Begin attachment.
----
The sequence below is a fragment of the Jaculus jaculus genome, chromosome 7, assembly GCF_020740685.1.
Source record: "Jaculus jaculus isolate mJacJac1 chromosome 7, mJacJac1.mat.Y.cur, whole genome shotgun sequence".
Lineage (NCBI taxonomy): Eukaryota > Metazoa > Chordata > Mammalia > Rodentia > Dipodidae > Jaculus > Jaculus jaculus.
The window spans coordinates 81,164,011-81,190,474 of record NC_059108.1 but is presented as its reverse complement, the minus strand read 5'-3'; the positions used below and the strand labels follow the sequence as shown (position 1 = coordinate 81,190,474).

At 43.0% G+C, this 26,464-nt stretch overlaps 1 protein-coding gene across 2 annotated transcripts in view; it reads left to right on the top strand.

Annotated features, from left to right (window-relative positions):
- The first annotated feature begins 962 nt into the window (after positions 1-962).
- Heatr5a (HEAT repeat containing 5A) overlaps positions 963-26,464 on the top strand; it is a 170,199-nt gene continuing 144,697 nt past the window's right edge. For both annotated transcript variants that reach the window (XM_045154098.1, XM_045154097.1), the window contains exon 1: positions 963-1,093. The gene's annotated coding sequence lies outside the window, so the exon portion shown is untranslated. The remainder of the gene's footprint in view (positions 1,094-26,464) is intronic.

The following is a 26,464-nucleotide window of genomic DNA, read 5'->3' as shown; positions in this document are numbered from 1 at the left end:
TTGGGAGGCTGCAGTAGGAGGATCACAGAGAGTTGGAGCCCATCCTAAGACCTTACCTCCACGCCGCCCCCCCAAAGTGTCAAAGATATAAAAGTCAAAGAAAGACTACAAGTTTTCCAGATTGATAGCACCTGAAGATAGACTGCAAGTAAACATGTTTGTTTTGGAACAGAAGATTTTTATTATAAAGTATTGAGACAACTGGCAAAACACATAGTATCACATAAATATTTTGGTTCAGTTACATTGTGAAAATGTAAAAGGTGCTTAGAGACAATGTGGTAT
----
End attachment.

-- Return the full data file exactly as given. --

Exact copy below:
The sequence below is a fragment of the Jaculus jaculus genome, chromosome 7, assembly GCF_020740685.1.
Source record: "Jaculus jaculus isolate mJacJac1 chromosome 7, mJacJac1.mat.Y.cur, whole genome shotgun sequence".
Lineage (NCBI taxonomy): Eukaryota > Metazoa > Chordata > Mammalia > Rodentia > Dipodidae > Jaculus > Jaculus jaculus.
The window spans coordinates 81,164,011-81,190,474 of record NC_059108.1 but is presented as its reverse complement, the minus strand read 5'-3'; the positions used below and the strand labels follow the sequence as shown (position 1 = coordinate 81,190,474).

At 43.0% G+C, this 26,464-nt stretch overlaps 1 protein-coding gene across 2 annotated transcripts in view; it reads left to right on the top strand.

Annotated features, from left to right (window-relative positions):
- The first annotated feature begins 962 nt into the window (after positions 1-962).
- Heatr5a (HEAT repeat containing 5A) overlaps positions 963-26,464 on the top strand; it is a 170,199-nt gene continuing 144,697 nt past the window's right edge. For both annotated transcript variants that reach the window (XM_045154098.1, XM_045154097.1), the window contains exon 1: positions 963-1,093. The gene's annotated coding sequence lies outside the window, so the exon portion shown is untranslated. The remainder of the gene's footprint in view (positions 1,094-26,464) is intronic.

The following is a 26,464-nucleotide window of genomic DNA, read 5'->3' as shown; positions in this document are numbered from 1 at the left end:
TTGGGAGGCTGCAGTAGGAGGATCACAGAGAGTTGGAGCCCATCCTAAGACCTTACCTCCACGCCGCCCCCCCAAAGTGTCAAAGATATAAAAGTCAAAGAAAGACTACAAGTTTTCCAGATTGATAGCACCTGAAGATAGACTGCAAGTAAACATGTTTGTTTTGGAACAGAAGATTTTTATTATAAAGTATTGAGACAACTGGCAAAACACATAGTATCACATAAATATTTTGGTTCAGTTACATTGTGAAAATGTAAAAGGTGCTTAGAGACAATGTGGTAT